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Thanks for the answers guys, I just check the “Edition” channel that get advised here and that’s something I would love to do (I am not even close to be able to create an edit like that) the video with Adrian Velez is crazy good, this is the view I always had of videos (coming from aggressive inline, skateboarding and similar where full edits still are big).

As someone wrote here, maybe it’s because I am 30 years old and I play from very very long time but I do not enjoy to watch just a trick with no context behind and that’s it (and also I am sorry to say that but it make me cringe so much all the presentation before a trick like people do in tiktok and the music used as tiktok has some super top cringe music choices in the chart).
Also weirdly a 10 second video doesn’t catch my attention like a one that is 2-3 minutes long and is done with care, I am a boomer? most likely yes but most probably I am just someone with a certain type of taste.

I will have to ask to the experienced people what they use to film and what is good for someone that is a beginner in the recording world!

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This is a question I’ve been asking myself as I make content in general. As much as Instagram and TikTok seem like popular platforms, there is a sense of stability with YouTube.

Sadly however YouTube has a completely different way of engagement, which makes it harder to get the video in front of other folks eyes.

I think the main conversation to have is how much time would you like to put in, how much money is it worth for you to spend and then accept the fact that it might not go anywhere.

With Instagram you will be able to find the community more readily via hashtags, interacting through DM’s and scrolling stories. The platform is designed to keep you on it as long as possible after all.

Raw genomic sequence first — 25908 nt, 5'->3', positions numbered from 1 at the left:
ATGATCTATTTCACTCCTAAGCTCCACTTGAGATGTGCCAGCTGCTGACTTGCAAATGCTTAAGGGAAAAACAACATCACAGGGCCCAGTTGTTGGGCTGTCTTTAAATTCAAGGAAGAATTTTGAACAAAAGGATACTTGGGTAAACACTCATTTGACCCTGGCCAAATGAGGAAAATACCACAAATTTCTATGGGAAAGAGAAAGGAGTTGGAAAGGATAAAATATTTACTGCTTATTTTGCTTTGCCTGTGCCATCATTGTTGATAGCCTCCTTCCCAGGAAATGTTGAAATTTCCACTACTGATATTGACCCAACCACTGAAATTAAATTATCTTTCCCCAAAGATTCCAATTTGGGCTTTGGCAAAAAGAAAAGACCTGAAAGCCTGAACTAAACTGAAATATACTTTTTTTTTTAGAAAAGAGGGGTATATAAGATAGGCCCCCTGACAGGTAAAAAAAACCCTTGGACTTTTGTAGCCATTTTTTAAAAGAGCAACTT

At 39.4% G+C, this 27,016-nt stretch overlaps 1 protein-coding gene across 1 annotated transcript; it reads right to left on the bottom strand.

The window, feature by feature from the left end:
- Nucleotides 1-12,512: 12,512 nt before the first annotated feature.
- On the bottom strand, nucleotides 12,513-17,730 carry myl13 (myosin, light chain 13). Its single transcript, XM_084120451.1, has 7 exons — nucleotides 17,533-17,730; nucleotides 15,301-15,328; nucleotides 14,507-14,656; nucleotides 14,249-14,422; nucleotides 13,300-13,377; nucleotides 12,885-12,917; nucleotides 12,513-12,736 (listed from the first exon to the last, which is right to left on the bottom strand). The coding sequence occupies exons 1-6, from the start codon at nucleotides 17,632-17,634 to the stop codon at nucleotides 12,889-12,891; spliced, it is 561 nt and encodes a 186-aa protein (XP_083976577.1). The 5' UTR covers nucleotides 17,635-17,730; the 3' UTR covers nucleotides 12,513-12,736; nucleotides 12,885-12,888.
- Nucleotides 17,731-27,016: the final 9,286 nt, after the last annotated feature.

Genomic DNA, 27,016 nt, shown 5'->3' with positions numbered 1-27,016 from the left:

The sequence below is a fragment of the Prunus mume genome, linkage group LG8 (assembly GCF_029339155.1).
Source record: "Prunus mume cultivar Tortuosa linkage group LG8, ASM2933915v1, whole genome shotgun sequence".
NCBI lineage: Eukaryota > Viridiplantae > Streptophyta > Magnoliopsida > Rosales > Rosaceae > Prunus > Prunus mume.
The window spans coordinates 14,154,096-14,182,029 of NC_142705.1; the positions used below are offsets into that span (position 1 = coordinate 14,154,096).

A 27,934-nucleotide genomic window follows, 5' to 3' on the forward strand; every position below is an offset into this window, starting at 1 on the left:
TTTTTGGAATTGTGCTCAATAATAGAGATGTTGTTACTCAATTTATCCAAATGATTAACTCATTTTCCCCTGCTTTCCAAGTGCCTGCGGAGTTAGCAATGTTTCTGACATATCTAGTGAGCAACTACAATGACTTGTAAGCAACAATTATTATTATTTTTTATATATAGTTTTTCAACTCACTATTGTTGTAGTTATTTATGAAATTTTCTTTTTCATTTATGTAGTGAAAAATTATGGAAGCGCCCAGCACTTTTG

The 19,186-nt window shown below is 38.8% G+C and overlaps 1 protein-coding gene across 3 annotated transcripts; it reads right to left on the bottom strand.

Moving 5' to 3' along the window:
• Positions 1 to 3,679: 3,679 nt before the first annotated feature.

From the perspective of someone who had some of the gear and then invested even more, it’s been worth it. At the end of the day there is more enjoyable content for folks to watch.

A side note/observation of current videos in yoyo:
Just to add, the reason why TikTok style yoyoing has become so popular in terms of algorithms and getting high click rates/metrics is mainly due to its approachability. Meaning more simple/easier to digest yoyoing will typically do better when you post.

This doesn’t mean that people are not interested in watching more complicated trick edits/tutorials but your engagement/view count will typically be lower with the more “hobby focused” content.

Don’t let that discourage you if you do want to make content, but do expect it. At the end of the day make content and make connections with the community with your content no matter the platform, we all just want to see cool tricks.


Do it!! Gotta keep full edits alive! I’m working on one now


I recently made my first youtube video. Posted it 10 days ago and it has around 500 views.

That’s certainly worth it to me. If even 50% found it interesting and 10% of those people found it useful then it was worth my time.